Don‘t rely on your agent to get your money for you. It may, or may not, be in their interests to do so.
You‘ve got to sort it yourself.
When you are in the termination meeting realise that there is no point in arguing your case.
They won‘t change their minds and they just want it all over with.
Don‘t even ask the client if he will be pay up the four weeks notice period or whatever it is. This gives him a way out to say either yes or no.
Simply say that you have a 4-week notice period on your contract and you would expect that to be honoured.
They just want you out of there and gone, so 99 times out of a 100 they will agree to that and then you‘ve got some money to leave with.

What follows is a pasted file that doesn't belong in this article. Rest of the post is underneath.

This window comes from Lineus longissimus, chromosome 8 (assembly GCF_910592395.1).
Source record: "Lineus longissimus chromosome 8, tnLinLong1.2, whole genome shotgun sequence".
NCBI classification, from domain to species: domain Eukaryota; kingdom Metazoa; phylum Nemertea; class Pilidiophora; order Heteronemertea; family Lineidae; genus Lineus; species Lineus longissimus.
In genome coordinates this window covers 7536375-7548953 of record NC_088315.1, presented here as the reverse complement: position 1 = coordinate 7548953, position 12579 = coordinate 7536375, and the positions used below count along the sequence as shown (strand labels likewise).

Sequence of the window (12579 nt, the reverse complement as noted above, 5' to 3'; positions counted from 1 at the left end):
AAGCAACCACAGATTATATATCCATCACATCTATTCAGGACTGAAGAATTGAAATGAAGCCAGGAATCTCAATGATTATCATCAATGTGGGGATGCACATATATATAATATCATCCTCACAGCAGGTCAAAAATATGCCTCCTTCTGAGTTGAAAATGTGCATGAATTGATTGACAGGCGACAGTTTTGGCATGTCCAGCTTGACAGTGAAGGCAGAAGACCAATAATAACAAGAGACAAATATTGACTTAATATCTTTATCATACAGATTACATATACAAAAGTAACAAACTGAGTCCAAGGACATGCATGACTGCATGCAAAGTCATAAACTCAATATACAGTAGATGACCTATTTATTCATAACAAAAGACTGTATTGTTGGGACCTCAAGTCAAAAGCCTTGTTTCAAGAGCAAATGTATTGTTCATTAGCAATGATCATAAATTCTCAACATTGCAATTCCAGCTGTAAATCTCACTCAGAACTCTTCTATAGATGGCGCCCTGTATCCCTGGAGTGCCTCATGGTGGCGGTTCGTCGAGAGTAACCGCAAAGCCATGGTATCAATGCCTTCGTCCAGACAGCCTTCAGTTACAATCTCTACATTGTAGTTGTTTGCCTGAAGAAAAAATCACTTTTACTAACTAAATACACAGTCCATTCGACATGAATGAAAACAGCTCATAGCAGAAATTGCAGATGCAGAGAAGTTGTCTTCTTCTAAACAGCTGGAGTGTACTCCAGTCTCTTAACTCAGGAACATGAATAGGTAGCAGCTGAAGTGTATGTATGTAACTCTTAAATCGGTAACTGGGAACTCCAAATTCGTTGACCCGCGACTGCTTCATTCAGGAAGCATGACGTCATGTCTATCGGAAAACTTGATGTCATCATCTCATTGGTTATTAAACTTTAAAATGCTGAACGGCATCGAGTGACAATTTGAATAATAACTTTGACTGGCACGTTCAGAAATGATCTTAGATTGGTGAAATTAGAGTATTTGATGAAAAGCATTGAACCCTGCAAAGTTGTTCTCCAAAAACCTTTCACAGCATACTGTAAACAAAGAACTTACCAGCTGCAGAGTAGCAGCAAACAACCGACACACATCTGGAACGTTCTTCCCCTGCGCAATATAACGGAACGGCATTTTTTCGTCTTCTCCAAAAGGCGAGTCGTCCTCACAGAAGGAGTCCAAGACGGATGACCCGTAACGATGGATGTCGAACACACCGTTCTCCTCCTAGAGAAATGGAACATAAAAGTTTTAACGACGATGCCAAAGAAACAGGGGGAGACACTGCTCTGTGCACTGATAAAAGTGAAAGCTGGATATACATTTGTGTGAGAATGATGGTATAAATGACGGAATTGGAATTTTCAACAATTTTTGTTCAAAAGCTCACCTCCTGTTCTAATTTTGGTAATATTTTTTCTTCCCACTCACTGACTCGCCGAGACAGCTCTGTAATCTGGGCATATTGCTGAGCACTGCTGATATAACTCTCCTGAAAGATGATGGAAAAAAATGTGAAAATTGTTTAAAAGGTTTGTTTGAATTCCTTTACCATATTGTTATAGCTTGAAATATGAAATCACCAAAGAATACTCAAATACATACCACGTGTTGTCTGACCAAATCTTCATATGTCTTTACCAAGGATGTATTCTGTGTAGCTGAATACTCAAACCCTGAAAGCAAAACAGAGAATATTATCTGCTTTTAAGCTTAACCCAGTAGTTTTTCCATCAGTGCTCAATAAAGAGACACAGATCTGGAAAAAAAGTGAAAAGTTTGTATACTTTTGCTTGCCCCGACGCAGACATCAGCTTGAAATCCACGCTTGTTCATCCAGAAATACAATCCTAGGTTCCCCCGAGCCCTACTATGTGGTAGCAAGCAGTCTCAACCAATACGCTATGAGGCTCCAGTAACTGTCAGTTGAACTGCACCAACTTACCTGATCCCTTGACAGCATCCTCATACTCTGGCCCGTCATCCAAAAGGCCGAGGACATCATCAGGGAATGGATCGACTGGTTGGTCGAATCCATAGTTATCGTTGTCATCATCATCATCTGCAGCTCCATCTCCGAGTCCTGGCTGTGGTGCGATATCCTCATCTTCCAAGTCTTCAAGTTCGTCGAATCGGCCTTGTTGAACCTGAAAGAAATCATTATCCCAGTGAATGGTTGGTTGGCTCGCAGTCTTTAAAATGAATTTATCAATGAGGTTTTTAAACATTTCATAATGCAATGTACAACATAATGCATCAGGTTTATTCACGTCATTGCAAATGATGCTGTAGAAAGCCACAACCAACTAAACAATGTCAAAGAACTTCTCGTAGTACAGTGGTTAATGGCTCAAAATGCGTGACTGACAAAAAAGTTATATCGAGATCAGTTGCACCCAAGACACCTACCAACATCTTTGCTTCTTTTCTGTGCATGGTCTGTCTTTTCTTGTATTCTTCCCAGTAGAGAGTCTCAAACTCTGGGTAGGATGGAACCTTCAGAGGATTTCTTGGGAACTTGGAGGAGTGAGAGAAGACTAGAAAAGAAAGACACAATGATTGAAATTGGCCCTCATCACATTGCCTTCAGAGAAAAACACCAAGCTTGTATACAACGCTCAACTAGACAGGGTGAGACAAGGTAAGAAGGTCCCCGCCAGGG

Presumably you will have some outstanding timesheets as well.
Just tell them that as soon as your outstanding timesheets and the timesheets for the extra four weeks are signed then you can go.
They‘ll be happy to do that and pay that to get rid of you and the bad smell from their working environment.
The best thing to do is not to do anything that would get you the sack.
Receiving lots of phone calls is a ridiculous way to lose thousands and perhaps tens of thousands of pound.
However, if you must do something stupid, remember to keep your wits about you and to make sure you get what is owed to you.
It‘s hard to do, I know, when your head is spinning, but you must do it then and there and not leave it to your agent.
I hope that the advice that I am now giving contractors is some penance for my past ‘sins‘ – and I hope the cheated contractor doesn’t read this.
See also, Agencies Conning Contractors How They Do It.